Sculptural Reconstructions by Robert Gober


A sculpture of a household sink with strange, disproportionate legs where the pipes should beUntitled, plaster, beeswax, human hair, cotton, leather, aluminum pull-tabs, enamel

Based in New York, Robert Gober is well known for his sculptural work, which is the subject of an upcoming exhibition at the Museum of Modern Art. His works are often sculptural reconstructions of things one would find at home, memories of his childhood, and occasionally human legs.The sculptures are incredibly realistic yet slightly absurd when removed from their regular environments and placed in the stark white of a gallery.

 


A realistic sculpture of a man's lower leg sticking out of a wallUntitled Leg, beeswax, cotton, wood, leather, human hair

Gober is perhaps best known for his sculptures of sinks, which I think are somehow incredibly endearing. It would be easy enough for him to simply install a sink in a gallery, but he instead chooses to construct a sink from scratch, often changing out “normal” materials for more traditionally sculptural ones, creating not a sink but an extremely well-made facsimile of one. It is here that I can see the theme of memory coming through in Gober’s works – our memories are all constructed, not quite the real thing, but the best we can do to recreate the scene.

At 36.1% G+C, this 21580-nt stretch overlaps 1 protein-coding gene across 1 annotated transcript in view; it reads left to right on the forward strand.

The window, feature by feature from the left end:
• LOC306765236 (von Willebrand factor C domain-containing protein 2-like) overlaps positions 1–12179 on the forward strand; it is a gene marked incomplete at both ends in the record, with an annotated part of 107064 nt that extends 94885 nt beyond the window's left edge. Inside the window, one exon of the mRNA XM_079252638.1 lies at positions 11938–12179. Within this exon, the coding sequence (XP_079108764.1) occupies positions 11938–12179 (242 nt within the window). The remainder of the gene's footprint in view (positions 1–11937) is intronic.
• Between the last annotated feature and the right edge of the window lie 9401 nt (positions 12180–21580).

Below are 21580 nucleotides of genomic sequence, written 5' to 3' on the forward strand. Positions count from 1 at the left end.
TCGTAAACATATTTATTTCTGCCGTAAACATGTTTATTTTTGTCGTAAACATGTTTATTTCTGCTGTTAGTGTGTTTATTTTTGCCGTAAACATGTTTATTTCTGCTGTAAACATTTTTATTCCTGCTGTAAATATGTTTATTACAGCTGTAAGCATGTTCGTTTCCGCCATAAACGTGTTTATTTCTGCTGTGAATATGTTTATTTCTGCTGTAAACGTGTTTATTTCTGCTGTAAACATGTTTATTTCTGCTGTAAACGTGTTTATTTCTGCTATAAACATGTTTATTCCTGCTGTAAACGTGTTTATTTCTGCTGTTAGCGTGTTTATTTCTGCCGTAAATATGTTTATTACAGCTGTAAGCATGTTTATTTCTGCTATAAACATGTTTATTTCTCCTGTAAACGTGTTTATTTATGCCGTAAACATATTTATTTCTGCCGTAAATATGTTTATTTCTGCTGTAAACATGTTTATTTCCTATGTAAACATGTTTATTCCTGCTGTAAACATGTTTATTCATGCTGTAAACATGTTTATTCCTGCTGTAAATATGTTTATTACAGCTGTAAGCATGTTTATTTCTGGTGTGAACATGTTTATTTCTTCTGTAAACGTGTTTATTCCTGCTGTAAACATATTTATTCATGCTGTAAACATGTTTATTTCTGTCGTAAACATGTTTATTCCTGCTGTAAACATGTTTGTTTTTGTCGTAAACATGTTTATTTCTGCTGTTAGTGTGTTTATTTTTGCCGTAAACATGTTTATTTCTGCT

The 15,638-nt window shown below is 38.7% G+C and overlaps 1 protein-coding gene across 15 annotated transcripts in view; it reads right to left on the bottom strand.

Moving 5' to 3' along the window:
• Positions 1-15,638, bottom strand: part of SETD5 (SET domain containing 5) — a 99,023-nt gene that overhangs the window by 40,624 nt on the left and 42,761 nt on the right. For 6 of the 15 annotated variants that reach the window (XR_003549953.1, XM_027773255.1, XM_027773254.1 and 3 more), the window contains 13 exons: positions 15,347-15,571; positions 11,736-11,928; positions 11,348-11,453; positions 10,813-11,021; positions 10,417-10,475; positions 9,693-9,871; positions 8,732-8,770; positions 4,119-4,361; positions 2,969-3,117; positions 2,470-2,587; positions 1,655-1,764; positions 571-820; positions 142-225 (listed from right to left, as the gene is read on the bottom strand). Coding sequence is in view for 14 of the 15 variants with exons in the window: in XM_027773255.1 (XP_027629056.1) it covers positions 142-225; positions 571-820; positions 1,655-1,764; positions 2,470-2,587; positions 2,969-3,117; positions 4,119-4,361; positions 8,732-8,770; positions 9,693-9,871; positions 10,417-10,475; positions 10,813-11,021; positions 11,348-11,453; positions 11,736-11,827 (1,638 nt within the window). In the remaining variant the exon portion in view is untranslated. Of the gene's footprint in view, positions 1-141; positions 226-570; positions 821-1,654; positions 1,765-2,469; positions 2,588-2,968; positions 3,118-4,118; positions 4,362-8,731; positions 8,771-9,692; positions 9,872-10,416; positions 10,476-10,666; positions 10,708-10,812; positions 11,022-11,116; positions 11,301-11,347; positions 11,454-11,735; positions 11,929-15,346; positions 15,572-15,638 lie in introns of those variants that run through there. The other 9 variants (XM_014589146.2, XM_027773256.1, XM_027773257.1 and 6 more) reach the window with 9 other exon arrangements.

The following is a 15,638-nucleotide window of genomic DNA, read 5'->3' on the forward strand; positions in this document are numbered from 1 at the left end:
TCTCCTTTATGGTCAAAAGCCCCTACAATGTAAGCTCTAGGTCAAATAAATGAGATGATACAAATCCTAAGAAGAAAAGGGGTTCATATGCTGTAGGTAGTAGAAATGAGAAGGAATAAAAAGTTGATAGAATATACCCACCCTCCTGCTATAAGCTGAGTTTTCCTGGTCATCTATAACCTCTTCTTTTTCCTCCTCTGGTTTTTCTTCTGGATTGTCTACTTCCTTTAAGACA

An abstracted sculpture made out of sink enamelUntitled, aluminum, wire lath, wood, gypsum, enamel paint

Written by: Dallas Jeffs

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